TORONTO – The family of a U.S. teen is fighting for his freedom after he was jailed for terrorist threats over what his parents describe as sarcastic comments.
18-year-old Justin Carter engaged in an argument on Facebook over the online game “League of Legends” in February when another user started calling him crazy and saying he was “messed up in the head.”
Carter fired back replying, “Oh yeah, I’m real messed up in the head, I’m going to go shoot up a school full of kids and eat their still, beating hearts.”
The next lines the teen typed were “LOL” (laugh out loud) and “JK” (joking).
But an anonymous user from Canada who saw the posts didn’t find it funny.
According to reports, the user used Google to look up Carter’s name and found an address in Texas linked to the teen – that was located near an elementary school – and filed a complaint with local authorities.
Carter was later taken into custody and charged with making a terrorist threat.
Four months later, Carter remains in jail – his parents unable to afford his half a million dollar bond – all for making what his mother described as a “very, very stupid comment on Facebook.”
During a phone interview with Global News, Justin’s mother Jennifer Carter described her son as a typical 18-year-old boy who had never been in trouble before.
She noted that her son has “a dark sense of humor” but that he is a creative boy who likes to write zombie stories, play video games and loves children.
“When I first saw the threat I honestly didn’t take it seriously for a second – he babysits, he hangs out with our friends’ little kids, he likes to teach them how to play video games – he loves kids,” Jennifer Carter told Global News.
“We thought they [the police] would see that he was a teenager being sarcastic on Facebook – but he sat in jail for about a month before he was questioned.”
Though Justin was arrested on February 14 he was not questioned by the police until March 13.
Carter said that during questioning her son admitted to the Facebook posts, acknowledging that what he wrote was wrong and that he was sorry, but enforcing the fact that he wrote the post sarcastically.
A search of Justin’s home was completed by police a week later, but no weapons were found – the only item seized from the teen’s home was his computer.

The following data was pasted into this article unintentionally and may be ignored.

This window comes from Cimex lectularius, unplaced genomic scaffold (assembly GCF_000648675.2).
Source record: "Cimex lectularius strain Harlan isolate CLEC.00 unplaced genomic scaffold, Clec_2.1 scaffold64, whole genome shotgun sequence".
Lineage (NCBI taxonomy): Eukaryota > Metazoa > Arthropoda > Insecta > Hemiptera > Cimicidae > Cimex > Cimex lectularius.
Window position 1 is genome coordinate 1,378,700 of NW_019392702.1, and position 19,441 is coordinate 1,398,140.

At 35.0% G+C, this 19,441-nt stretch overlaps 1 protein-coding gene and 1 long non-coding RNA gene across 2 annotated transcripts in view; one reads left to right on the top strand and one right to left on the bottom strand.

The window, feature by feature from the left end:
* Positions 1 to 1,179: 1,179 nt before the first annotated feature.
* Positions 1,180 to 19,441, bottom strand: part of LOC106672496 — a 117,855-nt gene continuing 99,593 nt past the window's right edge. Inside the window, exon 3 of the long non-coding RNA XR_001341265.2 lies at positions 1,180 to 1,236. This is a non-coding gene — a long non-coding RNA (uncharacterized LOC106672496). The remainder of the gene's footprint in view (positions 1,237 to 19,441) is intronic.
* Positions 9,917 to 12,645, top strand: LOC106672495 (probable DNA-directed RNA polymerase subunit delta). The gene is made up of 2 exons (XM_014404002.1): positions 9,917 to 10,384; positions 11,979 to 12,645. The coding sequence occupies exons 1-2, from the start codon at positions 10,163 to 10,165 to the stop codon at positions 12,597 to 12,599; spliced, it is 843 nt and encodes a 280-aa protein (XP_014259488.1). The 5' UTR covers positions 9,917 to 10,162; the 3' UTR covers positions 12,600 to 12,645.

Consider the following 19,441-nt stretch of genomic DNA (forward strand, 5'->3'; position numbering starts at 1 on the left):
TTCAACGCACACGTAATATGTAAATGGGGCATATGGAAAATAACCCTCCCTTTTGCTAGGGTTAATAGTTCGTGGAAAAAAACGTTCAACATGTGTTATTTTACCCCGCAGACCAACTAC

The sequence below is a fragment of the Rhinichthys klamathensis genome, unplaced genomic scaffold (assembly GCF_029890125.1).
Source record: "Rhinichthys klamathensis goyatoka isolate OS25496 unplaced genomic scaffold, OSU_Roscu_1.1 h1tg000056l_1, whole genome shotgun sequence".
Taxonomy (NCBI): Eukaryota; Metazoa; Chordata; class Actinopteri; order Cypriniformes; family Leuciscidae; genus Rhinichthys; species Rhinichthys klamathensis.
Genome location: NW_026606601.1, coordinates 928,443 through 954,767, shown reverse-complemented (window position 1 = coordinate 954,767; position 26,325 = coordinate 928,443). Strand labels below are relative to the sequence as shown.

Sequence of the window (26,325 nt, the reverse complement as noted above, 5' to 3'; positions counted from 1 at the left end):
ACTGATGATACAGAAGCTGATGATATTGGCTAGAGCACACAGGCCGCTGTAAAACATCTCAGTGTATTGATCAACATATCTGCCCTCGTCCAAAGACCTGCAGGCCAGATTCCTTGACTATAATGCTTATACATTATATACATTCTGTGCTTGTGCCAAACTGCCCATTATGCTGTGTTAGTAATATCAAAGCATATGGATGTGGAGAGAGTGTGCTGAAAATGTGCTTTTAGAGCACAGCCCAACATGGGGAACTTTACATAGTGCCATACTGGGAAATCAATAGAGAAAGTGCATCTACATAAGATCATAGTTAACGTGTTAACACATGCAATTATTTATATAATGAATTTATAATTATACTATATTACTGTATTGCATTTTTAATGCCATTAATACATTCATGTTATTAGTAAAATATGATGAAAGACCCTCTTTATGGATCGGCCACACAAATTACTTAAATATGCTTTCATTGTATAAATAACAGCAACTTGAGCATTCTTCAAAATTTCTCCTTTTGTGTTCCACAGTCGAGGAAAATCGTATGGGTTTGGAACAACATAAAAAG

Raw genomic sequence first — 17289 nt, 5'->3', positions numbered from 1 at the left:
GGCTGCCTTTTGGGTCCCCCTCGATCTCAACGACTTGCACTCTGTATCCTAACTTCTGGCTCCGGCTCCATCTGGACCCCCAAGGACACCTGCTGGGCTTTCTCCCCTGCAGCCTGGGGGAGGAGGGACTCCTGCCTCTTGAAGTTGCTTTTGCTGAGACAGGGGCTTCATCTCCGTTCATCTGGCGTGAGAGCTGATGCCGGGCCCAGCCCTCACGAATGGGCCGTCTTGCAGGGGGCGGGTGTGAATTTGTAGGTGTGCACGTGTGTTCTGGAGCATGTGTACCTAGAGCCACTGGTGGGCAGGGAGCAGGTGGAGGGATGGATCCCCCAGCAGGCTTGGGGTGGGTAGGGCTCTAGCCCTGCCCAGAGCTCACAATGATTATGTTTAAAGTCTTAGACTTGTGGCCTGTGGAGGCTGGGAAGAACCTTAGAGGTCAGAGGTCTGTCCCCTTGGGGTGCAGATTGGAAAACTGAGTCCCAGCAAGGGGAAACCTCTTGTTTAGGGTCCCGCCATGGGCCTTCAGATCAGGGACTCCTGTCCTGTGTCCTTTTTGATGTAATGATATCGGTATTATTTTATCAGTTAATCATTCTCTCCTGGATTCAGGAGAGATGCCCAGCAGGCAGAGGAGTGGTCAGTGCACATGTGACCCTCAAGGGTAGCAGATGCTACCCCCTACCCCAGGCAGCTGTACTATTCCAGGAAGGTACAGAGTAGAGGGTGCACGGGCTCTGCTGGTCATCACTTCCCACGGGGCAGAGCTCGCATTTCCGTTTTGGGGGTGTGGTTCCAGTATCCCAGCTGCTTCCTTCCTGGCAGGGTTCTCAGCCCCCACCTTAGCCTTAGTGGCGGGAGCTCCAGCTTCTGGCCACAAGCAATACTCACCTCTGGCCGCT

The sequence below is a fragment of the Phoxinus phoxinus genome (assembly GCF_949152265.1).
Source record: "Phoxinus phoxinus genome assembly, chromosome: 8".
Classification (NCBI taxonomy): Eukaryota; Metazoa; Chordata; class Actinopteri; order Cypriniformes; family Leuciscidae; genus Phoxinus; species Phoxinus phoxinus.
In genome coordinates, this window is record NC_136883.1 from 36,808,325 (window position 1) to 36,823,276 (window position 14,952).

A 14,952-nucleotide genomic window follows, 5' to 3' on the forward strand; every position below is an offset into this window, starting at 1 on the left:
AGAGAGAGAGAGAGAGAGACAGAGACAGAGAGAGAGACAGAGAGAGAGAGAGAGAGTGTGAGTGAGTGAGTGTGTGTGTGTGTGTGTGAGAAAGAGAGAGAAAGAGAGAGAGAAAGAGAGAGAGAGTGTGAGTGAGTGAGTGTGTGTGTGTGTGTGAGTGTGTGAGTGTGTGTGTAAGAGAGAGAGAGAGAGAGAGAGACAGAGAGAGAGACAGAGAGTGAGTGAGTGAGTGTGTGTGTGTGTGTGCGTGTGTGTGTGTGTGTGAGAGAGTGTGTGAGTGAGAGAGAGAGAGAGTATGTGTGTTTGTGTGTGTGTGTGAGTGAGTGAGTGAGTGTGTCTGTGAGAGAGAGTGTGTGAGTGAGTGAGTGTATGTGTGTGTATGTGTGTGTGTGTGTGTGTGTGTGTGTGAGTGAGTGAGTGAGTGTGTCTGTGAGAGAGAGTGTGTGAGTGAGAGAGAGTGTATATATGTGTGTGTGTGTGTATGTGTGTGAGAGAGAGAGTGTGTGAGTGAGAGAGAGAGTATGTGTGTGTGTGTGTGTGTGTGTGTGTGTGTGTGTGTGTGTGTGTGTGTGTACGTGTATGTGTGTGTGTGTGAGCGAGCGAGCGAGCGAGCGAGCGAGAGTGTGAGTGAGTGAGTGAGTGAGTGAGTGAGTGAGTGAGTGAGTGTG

Jennifer started a petition on the website Change.org asking for her son’s release. She believes that Justin is being held unfairly, claiming that the police have failed to make a case that he is an imminent or likely threat to public safety.
The petition had garnered over 4,000 signatures by Friday afternoon.
“They wanted him to sign for eight years in prison, but he’s refusing to sign because he doesn’t feel that he’s done anything worthy of prison time,” said Carter.
She plans to present the petition to the police once they have gathered enough signatures.
In the mean time Justin’s family continues to fight for his freedom and what they say is a violation of his first amendment right to free speech while he’s in prison.
“Before all of this media attention he was in a pretty hopeless place,” said Carter.
“This has been an eye opener for him – he’s not been treated very well – jail is not a place where you can expect safety.”
Carter said her son has been transferred more than once due to other inmates harassing him and picking on him.
“He’s has a very tough time in jail and I worry about him constantly – I have trouble sleeping at night,” said an audibly distraught Carter.
“It’s just really hard… I understand him having to go through this if he had done something violent or hurt someone… but it’s just something he said on a website.”
The family’s lawyer has suggested that Justin be released on probation with community service to talk to other teens about the dangers of what they say online. The family hopes that by sharing their story they can show other teens that they need to be careful about what they say online.
“I hope that teenagers realize that the stuff they are posting in anger or saying online in a social environment, such as Facebook or Twitter, is being seen by people that don’t know you… don’t understand you sense of humour,” said Carter.
“A lot of teens don’t think about the larger context about what they are saying on social networks.”
© Shaw Media, 2013